Amendments to the Tax Income Act passed by Parliament today will make a big difference to efforts to improve freshwater quality, according to environmental policy specialists at Greater Wellington Regional Council.
The Government's decision to allow farmers to deduct the cost of riparian planting as an operational expense highlights the significance that is being placed on protecting our freshwater and shows it is very serious about improving water quality nationally.
The council has welcomed freshwater reforms over recent years, and has increased its emphasis on managing Wellington's freshwater and the land based activities that impact on regional waterways and lakes.
"Sound freshwater management is essential to provide for New Zealand's economic development and growth, and to protect our social and cultural values. We all need to work together to achieve what we want for this resource," says manager environmental policy, Jonathon Streat.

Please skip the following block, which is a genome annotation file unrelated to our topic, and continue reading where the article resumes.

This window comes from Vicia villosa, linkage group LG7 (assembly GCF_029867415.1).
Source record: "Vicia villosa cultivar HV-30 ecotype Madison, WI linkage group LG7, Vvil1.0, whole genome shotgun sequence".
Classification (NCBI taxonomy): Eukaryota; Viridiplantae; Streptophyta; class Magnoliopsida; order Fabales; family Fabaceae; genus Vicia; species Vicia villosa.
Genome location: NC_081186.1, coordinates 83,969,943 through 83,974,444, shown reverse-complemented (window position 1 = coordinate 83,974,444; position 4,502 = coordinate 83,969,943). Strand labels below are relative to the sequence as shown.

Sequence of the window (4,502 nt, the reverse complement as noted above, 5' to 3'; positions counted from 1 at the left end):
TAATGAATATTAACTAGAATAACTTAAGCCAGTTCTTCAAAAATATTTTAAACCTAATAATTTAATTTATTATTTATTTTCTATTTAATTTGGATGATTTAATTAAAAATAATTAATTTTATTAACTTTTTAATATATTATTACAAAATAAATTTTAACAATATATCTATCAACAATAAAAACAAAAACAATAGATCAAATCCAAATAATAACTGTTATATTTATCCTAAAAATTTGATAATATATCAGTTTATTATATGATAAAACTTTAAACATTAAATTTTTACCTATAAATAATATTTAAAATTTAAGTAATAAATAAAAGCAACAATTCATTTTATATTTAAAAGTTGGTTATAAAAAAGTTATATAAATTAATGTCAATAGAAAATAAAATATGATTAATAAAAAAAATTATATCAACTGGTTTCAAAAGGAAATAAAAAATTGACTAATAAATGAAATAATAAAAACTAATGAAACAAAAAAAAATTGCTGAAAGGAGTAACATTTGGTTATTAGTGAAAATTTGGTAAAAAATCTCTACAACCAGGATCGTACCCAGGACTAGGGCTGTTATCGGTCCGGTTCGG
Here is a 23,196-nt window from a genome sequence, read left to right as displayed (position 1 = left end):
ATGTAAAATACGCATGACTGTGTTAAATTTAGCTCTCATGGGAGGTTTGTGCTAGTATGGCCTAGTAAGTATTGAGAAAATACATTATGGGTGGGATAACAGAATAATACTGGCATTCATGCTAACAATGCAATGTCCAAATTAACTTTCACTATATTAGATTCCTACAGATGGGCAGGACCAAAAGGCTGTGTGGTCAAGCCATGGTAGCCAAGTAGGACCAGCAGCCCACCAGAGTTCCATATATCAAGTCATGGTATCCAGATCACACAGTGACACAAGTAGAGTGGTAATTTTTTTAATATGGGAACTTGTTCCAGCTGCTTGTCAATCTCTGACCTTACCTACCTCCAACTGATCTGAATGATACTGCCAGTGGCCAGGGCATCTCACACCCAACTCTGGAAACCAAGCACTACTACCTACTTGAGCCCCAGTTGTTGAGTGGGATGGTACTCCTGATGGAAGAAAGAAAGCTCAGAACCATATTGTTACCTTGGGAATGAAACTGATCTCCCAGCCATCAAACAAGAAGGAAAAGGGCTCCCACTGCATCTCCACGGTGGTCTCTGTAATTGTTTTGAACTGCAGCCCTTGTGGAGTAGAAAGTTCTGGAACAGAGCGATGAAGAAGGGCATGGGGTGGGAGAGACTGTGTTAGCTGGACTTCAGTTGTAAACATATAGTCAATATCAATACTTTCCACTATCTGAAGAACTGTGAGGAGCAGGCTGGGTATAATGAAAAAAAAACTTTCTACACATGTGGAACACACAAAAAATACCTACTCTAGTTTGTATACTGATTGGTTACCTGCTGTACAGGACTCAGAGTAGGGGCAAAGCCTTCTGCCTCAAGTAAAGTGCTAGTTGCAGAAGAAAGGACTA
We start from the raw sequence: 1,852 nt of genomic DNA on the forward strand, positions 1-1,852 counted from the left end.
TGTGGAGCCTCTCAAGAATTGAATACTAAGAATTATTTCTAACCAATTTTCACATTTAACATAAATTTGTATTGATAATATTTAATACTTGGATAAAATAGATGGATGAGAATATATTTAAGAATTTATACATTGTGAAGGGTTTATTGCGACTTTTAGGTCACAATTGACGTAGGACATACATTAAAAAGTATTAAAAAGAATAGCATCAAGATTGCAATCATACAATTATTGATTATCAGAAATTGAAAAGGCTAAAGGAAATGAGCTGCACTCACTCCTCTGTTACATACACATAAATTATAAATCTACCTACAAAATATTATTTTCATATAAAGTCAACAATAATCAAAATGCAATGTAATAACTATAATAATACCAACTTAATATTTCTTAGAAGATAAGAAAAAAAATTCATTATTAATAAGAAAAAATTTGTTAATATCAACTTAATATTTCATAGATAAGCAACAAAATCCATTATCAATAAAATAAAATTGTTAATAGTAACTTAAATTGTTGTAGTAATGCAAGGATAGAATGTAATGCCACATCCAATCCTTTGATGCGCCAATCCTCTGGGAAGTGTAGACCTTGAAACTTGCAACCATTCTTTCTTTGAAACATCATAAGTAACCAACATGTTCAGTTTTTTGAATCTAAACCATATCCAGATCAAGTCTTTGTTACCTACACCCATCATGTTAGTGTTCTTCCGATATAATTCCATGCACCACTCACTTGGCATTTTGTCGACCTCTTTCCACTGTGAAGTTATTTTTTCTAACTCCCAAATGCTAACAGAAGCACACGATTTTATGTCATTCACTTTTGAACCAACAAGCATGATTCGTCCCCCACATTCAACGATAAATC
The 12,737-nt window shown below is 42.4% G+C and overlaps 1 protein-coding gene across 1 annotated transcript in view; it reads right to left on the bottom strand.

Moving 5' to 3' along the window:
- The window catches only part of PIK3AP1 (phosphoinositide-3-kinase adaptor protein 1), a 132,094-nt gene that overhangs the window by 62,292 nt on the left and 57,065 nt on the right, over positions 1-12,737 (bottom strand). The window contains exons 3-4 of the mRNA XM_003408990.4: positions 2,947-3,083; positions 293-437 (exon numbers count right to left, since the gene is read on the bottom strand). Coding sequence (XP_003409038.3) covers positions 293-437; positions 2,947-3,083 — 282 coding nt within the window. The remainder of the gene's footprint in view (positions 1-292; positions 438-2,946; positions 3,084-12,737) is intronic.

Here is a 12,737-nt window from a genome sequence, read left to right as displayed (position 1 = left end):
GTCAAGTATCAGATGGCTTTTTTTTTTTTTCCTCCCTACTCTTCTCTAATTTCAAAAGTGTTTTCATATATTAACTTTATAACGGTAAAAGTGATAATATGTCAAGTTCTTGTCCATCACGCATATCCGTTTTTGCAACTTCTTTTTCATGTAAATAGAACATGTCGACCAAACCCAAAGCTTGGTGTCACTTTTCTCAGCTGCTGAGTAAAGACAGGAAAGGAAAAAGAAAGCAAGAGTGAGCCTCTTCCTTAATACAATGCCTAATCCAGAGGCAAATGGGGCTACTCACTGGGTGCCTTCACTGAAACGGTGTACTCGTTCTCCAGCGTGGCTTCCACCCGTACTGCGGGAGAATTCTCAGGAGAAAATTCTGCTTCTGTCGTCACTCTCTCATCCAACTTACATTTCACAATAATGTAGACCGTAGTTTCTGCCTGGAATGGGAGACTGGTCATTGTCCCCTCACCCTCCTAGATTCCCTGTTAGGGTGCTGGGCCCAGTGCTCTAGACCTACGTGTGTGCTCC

On a regional basis the council works closely with the farming sector to help manage the environmental impacts such as sediment and nutrient discharges into waterways and lakes. It also provides land and environment planning support and offers financial incentives for planting.
More recently a new way of managing freshwater resources has been established by the Regional Council to ensure iwi and local people are involved right up front in the planning process. Five community advisory groups called whaitua (catchment) committees are being set up. The committees will be tasked with setting a vision for their lakes and waterways and a course of action to achieve it.